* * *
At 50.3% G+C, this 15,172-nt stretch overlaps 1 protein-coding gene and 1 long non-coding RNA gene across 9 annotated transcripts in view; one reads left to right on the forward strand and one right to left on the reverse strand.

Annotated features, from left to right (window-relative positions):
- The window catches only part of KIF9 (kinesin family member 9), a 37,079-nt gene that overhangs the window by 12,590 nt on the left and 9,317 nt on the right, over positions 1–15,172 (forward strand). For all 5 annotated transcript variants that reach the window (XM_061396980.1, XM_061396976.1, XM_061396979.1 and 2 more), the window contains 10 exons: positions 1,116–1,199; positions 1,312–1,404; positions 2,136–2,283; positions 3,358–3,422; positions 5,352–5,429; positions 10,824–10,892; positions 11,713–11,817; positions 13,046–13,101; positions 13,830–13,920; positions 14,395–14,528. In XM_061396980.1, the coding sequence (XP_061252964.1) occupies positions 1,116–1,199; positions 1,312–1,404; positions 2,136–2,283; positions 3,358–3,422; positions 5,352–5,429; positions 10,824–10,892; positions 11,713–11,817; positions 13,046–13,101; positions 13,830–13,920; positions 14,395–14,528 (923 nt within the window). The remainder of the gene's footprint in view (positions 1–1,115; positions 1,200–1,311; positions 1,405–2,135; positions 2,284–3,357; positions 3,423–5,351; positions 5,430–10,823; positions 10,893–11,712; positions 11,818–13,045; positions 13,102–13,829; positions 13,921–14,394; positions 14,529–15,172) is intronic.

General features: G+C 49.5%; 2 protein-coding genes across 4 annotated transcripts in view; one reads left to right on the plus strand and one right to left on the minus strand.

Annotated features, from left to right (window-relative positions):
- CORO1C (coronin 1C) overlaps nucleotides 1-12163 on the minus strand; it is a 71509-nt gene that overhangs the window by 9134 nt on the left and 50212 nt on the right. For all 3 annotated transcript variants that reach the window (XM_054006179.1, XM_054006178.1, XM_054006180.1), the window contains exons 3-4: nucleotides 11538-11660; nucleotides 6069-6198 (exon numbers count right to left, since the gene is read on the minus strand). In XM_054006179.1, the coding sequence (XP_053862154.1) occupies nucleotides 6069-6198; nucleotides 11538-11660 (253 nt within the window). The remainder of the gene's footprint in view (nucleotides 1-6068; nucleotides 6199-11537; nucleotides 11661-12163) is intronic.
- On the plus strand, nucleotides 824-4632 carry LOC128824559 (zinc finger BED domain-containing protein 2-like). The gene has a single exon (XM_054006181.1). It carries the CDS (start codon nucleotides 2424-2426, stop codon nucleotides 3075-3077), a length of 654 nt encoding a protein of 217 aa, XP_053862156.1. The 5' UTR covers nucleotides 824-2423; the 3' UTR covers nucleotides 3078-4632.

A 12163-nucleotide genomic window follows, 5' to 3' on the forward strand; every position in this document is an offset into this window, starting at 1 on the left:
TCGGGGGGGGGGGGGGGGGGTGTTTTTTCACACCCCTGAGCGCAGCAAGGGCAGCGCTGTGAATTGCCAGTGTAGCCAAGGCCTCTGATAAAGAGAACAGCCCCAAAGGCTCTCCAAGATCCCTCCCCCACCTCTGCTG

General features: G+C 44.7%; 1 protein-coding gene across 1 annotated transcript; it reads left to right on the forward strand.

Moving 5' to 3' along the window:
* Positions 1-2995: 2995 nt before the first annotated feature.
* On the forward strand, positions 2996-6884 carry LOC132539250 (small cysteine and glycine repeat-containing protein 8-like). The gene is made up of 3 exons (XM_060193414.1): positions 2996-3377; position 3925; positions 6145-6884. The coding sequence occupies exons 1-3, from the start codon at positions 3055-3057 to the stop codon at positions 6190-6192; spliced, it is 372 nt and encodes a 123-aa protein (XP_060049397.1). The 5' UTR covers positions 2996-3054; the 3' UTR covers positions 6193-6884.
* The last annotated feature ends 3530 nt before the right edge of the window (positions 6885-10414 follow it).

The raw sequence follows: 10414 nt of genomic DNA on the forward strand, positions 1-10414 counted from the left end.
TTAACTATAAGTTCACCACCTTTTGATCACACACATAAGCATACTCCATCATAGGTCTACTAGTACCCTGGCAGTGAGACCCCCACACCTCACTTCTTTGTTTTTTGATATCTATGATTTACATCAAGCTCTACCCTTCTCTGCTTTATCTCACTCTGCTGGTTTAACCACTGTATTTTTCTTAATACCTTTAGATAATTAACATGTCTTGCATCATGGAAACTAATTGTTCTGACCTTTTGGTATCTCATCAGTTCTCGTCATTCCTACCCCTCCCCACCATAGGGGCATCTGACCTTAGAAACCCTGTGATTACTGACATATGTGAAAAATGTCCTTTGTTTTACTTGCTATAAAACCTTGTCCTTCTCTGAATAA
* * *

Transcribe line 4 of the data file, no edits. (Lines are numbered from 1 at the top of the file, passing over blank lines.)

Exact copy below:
General features: G+C 49.5%; 2 protein-coding genes across 4 annotated transcripts in view; one reads left to right on the plus strand and one right to left on the minus strand.